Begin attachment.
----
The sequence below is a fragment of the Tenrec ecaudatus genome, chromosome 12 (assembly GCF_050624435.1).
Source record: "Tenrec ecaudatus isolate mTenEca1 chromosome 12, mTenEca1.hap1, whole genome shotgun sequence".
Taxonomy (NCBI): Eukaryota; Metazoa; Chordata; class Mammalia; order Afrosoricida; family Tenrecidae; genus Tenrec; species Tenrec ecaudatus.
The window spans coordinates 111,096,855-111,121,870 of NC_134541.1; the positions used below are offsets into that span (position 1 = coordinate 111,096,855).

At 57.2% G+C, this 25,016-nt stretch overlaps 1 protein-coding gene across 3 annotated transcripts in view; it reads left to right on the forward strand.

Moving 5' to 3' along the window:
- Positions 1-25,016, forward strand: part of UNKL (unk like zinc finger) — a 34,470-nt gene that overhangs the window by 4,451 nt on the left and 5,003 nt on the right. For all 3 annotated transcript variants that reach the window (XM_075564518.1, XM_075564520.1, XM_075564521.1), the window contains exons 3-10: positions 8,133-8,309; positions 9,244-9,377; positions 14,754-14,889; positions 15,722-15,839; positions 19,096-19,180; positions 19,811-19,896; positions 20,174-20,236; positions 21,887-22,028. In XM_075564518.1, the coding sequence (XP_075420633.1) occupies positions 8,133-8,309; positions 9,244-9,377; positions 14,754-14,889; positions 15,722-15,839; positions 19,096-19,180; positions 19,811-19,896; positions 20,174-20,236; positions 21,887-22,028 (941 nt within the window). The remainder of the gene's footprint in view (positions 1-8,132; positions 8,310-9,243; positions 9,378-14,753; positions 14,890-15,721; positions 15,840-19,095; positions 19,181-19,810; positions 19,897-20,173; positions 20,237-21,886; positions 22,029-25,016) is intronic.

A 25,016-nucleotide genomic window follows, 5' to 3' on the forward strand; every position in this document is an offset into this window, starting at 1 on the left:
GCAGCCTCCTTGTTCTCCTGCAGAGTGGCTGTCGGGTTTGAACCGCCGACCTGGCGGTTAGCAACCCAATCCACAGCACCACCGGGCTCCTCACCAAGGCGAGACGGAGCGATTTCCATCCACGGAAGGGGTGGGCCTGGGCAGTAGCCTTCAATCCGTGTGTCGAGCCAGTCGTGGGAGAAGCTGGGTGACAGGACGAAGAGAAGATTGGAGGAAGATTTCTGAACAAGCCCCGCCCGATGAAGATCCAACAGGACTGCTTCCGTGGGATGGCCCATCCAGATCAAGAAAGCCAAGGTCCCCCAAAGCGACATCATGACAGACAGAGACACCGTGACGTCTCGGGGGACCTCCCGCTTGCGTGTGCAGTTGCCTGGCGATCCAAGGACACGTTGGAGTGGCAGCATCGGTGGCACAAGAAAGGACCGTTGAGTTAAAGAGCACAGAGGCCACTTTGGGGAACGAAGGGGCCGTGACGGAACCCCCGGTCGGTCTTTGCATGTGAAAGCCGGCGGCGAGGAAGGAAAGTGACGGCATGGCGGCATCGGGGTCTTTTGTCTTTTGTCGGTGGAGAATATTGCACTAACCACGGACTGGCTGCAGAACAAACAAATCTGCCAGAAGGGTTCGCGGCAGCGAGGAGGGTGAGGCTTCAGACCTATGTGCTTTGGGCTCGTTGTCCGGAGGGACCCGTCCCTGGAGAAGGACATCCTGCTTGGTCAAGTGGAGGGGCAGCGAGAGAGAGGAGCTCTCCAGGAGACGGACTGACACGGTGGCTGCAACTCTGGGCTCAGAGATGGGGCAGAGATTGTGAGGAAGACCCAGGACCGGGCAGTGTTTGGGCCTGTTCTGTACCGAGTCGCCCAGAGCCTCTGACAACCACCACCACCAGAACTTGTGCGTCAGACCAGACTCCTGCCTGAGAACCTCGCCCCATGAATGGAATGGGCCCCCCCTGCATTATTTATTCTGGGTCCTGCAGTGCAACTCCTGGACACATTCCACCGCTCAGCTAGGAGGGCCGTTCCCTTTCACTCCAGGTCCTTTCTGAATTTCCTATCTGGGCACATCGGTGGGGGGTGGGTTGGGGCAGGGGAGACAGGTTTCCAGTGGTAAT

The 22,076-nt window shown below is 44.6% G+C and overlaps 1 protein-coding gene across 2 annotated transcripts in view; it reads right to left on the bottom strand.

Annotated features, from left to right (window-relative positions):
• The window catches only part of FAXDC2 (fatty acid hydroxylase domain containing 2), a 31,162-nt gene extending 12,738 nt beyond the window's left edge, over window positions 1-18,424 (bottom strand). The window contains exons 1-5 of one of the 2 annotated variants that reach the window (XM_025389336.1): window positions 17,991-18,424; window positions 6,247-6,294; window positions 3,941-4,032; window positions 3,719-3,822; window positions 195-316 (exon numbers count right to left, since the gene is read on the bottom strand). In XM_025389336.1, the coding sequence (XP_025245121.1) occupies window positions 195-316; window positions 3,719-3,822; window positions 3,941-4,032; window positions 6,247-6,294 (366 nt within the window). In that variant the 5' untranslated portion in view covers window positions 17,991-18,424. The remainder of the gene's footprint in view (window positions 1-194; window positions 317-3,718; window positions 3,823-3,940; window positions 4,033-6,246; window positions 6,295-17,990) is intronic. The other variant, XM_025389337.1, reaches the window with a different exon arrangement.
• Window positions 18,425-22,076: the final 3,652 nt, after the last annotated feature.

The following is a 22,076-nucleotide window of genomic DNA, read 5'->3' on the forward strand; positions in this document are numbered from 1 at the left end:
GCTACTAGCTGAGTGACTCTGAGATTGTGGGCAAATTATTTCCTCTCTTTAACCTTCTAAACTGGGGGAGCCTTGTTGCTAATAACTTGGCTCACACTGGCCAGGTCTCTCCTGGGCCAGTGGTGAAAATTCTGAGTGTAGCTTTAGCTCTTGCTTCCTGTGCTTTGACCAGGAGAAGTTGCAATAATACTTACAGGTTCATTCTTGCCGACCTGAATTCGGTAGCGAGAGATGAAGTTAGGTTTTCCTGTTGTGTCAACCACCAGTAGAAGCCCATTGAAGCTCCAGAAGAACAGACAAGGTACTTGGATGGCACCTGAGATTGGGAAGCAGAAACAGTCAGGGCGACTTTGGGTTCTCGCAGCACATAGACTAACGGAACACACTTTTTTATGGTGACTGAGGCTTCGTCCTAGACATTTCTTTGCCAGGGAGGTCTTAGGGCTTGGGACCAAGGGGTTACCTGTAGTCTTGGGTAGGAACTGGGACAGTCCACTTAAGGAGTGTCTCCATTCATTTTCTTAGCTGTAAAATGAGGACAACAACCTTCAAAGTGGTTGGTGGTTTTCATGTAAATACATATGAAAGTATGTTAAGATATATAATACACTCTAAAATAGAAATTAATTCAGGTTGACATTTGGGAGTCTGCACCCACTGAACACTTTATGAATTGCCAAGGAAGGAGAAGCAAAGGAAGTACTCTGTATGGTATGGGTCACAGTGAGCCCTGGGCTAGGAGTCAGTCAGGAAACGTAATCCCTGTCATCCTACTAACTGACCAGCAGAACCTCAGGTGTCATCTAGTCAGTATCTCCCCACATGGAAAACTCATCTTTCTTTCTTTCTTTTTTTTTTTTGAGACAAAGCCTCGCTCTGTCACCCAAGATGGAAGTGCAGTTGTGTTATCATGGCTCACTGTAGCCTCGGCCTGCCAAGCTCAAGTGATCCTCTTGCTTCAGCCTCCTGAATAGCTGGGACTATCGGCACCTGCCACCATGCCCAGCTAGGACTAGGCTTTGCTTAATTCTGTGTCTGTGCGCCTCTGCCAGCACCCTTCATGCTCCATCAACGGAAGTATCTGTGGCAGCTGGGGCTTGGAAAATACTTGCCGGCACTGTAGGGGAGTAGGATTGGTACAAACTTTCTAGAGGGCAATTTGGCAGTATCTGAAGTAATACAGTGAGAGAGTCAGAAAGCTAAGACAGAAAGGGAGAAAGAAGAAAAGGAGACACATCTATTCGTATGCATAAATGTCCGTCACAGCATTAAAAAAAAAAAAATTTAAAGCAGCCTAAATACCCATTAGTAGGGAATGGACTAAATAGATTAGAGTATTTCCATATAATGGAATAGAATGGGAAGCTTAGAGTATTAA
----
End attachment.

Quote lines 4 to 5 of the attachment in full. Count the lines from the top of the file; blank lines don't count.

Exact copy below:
The window spans coordinates 111,096,855-111,121,870 of NC_134541.1; the positions used below are offsets into that span (position 1 = coordinate 111,096,855).

At 57.2% G+C, this 25,016-nt stretch overlaps 1 protein-coding gene across 3 annotated transcripts in view; it reads left to right on the forward strand.